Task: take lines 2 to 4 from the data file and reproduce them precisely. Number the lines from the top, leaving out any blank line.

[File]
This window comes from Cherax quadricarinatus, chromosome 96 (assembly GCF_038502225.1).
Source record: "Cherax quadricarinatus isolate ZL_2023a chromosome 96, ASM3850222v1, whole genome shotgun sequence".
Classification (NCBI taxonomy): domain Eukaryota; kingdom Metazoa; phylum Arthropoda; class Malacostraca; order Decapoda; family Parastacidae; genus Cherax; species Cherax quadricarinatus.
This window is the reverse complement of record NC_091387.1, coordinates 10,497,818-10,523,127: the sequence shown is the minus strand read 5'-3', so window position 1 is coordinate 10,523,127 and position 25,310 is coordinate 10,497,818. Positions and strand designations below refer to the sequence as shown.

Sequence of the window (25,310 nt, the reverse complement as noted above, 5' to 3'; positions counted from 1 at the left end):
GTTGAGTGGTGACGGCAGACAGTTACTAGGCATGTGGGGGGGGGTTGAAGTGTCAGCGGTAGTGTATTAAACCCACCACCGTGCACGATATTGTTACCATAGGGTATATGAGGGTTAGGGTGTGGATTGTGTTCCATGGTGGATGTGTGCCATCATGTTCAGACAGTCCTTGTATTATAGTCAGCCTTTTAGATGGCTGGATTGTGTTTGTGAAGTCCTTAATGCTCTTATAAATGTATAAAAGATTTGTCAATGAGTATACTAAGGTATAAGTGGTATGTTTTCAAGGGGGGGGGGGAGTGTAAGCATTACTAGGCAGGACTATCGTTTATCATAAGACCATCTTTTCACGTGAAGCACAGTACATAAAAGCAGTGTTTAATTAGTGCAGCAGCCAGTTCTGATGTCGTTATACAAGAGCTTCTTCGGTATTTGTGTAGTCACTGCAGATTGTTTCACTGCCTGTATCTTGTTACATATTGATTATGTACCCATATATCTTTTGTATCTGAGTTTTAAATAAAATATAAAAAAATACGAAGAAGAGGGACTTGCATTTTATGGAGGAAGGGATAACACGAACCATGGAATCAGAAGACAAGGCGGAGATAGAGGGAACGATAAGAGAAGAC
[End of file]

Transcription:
Source record: "Cherax quadricarinatus isolate ZL_2023a chromosome 96, ASM3850222v1, whole genome shotgun sequence".
Classification (NCBI taxonomy): domain Eukaryota; kingdom Metazoa; phylum Arthropoda; class Malacostraca; order Decapoda; family Parastacidae; genus Cherax; species Cherax quadricarinatus.
This window is the reverse complement of record NC_091387.1, coordinates 10,497,818-10,523,127: the sequence shown is the minus strand read 5'-3', so window position 1 is coordinate 10,523,127 and position 25,310 is coordinate 10,497,818. Positions and strand designations below refer to the sequence as shown.